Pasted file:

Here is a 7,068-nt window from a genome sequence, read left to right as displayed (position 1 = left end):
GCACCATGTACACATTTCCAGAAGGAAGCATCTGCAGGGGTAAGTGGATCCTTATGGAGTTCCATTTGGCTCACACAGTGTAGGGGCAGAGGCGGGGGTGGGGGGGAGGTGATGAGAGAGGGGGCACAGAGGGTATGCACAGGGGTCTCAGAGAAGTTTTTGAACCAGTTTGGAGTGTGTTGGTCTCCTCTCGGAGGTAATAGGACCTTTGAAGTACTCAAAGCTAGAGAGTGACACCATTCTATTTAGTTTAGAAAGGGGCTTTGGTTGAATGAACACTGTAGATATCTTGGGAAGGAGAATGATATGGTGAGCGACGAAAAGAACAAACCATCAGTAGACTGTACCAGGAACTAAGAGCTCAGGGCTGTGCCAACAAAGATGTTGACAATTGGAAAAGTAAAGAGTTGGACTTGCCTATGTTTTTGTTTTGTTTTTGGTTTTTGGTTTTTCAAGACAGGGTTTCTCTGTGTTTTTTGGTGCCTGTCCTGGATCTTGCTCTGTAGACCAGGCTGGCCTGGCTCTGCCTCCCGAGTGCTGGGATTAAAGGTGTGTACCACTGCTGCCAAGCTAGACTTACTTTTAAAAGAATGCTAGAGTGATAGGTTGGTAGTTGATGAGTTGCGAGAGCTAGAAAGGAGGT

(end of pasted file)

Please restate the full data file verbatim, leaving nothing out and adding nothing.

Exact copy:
Here is a 7,068-nt window from a genome sequence, read left to right as displayed (position 1 = left end):
GCACCATGTACACATTTCCAGAAGGAAGCATCTGCAGGGGTAAGTGGATCCTTATGGAGTTCCATTTGGCTCACACAGTGTAGGGGCAGAGGCGGGGGTGGGGGGGAGGTGATGAGAGAGGGGGCACAGAGGGTATGCACAGGGGTCTCAGAGAAGTTTTTGAACCAGTTTGGAGTGTGTTGGTCTCCTCTCGGAGGTAATAGGACCTTTGAAGTACTCAAAGCTAGAGAGTGACACCATTCTATTTAGTTTAGAAAGGGGCTTTGGTTGAATGAACACTGTAGATATCTTGGGAAGGAGAATGATATGGTGAGCGACGAAAAGAACAAACCATCAGTAGACTGTACCAGGAACTAAGAGCTCAGGGCTGTGCCAACAAAGATGTTGACAATTGGAAAAGTAAAGAGTTGGACTTGCCTATGTTTTTGTTTTGTTTTTGGTTTTTGGTTTTTCAAGACAGGGTTTCTCTGTGTTTTTTGGTGCCTGTCCTGGATCTTGCTCTGTAGACCAGGCTGGCCTGGCTCTGCCTCCCGAGTGCTGGGATTAAAGGTGTGTACCACTGCTGCCAAGCTAGACTTACTTTTAAAAGAATGCTAGAGTGATAGGTTGGTAGTTGATGAGTTGCGAGAGCTAGAAAGGAGGT